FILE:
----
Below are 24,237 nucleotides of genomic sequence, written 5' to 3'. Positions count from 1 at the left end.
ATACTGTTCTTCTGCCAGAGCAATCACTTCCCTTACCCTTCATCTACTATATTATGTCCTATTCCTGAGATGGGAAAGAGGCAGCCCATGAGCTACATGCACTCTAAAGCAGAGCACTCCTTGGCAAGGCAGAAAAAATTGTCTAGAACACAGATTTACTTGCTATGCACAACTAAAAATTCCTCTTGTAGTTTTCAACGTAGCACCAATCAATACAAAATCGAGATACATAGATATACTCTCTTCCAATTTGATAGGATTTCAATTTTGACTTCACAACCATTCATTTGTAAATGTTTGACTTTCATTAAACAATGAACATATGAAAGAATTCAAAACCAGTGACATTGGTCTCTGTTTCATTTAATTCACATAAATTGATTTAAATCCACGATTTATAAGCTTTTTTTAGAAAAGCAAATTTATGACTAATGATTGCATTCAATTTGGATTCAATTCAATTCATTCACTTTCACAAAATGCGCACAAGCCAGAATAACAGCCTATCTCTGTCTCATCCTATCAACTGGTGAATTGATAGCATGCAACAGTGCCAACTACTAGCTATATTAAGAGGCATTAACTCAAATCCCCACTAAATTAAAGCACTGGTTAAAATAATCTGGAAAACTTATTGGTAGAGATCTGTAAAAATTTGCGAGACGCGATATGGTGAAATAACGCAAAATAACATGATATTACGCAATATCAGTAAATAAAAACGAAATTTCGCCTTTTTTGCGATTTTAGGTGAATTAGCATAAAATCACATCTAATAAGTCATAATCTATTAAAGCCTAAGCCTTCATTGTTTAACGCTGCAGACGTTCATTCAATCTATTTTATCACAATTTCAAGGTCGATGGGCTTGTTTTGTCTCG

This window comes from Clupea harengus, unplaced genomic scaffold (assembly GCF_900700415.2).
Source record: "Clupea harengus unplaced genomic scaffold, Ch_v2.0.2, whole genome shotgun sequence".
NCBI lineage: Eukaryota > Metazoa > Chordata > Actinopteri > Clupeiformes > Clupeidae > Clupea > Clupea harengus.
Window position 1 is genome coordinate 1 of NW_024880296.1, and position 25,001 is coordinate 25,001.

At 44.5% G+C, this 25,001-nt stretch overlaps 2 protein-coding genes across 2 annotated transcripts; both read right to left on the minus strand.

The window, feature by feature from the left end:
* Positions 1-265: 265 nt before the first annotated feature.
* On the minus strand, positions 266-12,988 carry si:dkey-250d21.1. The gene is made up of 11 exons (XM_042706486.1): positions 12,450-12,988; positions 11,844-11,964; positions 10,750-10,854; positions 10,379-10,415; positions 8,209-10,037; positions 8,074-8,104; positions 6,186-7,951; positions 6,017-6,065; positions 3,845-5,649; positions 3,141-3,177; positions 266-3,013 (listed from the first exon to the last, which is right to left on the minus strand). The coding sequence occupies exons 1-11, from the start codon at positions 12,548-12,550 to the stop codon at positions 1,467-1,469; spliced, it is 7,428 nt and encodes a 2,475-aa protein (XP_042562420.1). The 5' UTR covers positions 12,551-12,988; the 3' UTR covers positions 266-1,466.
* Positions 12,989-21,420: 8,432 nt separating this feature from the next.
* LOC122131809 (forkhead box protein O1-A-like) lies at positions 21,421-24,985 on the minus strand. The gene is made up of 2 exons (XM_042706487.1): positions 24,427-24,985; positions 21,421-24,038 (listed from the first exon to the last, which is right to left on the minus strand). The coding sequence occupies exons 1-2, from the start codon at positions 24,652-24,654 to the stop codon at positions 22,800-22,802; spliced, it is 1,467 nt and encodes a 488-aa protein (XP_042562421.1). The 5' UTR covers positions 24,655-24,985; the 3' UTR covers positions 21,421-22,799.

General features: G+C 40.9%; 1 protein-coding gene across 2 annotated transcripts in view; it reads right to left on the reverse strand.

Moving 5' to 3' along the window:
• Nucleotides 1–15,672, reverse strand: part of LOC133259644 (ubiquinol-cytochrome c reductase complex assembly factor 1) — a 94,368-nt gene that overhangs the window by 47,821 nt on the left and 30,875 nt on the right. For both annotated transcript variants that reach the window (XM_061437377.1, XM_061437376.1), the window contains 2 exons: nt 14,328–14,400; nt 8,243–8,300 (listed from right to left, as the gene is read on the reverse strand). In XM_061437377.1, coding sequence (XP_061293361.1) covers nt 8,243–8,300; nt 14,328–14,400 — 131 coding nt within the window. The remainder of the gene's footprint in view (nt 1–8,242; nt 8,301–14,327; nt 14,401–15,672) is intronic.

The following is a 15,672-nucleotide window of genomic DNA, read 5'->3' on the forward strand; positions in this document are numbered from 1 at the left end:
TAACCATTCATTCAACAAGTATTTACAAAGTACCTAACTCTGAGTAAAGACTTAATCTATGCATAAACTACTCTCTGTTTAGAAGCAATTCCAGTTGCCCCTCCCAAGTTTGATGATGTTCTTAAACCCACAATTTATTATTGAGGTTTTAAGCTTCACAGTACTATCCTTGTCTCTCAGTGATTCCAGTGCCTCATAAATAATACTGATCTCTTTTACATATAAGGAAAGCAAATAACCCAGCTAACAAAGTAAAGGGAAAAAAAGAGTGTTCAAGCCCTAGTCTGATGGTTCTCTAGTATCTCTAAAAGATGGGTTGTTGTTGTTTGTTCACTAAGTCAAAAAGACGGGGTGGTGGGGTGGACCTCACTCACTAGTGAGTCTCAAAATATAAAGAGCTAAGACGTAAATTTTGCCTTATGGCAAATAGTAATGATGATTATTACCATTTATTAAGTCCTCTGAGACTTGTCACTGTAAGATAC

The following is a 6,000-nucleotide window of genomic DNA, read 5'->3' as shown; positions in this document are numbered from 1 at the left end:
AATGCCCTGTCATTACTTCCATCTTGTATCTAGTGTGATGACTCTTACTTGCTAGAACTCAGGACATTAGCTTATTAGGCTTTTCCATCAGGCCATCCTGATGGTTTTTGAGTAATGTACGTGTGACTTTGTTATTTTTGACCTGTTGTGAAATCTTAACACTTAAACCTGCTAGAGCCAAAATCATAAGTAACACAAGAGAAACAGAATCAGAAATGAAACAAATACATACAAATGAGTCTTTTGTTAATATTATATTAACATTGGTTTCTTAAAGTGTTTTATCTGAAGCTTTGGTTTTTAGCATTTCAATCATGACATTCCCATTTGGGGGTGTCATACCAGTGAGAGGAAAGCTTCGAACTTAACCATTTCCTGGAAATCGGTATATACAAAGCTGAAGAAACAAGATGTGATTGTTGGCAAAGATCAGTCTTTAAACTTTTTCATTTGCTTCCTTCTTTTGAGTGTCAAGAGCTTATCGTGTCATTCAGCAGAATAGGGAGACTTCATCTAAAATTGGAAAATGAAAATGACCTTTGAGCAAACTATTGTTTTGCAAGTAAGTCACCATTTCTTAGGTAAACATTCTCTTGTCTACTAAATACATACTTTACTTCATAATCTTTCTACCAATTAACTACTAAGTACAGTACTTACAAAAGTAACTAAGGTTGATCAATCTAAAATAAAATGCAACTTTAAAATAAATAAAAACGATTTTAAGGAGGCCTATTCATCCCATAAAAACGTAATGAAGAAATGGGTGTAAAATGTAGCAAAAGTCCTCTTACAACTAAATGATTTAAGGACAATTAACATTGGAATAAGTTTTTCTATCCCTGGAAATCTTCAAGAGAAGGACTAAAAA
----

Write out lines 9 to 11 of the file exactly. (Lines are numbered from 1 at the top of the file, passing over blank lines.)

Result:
* Positions 1-265: 265 nt before the first annotated feature.
* On the minus strand, positions 266-12,988 carry si:dkey-250d21.1. The gene is made up of 11 exons (XM_042706486.1): positions 12,450-12,988; positions 11,844-11,964; positions 10,750-10,854; positions 10,379-10,415; positions 8,209-10,037; positions 8,074-8,104; positions 6,186-7,951; positions 6,017-6,065; positions 3,845-5,649; positions 3,141-3,177; positions 266-3,013 (listed from the first exon to the last, which is right to left on the minus strand). The coding sequence occupies exons 1-11, from the start codon at positions 12,548-12,550 to the stop codon at positions 1,467-1,469; spliced, it is 7,428 nt and encodes a 2,475-aa protein (XP_042562420.1). The 5' UTR covers positions 12,551-12,988; the 3' UTR covers positions 266-1,466.
* Positions 12,989-21,420: 8,432 nt separating this feature from the next.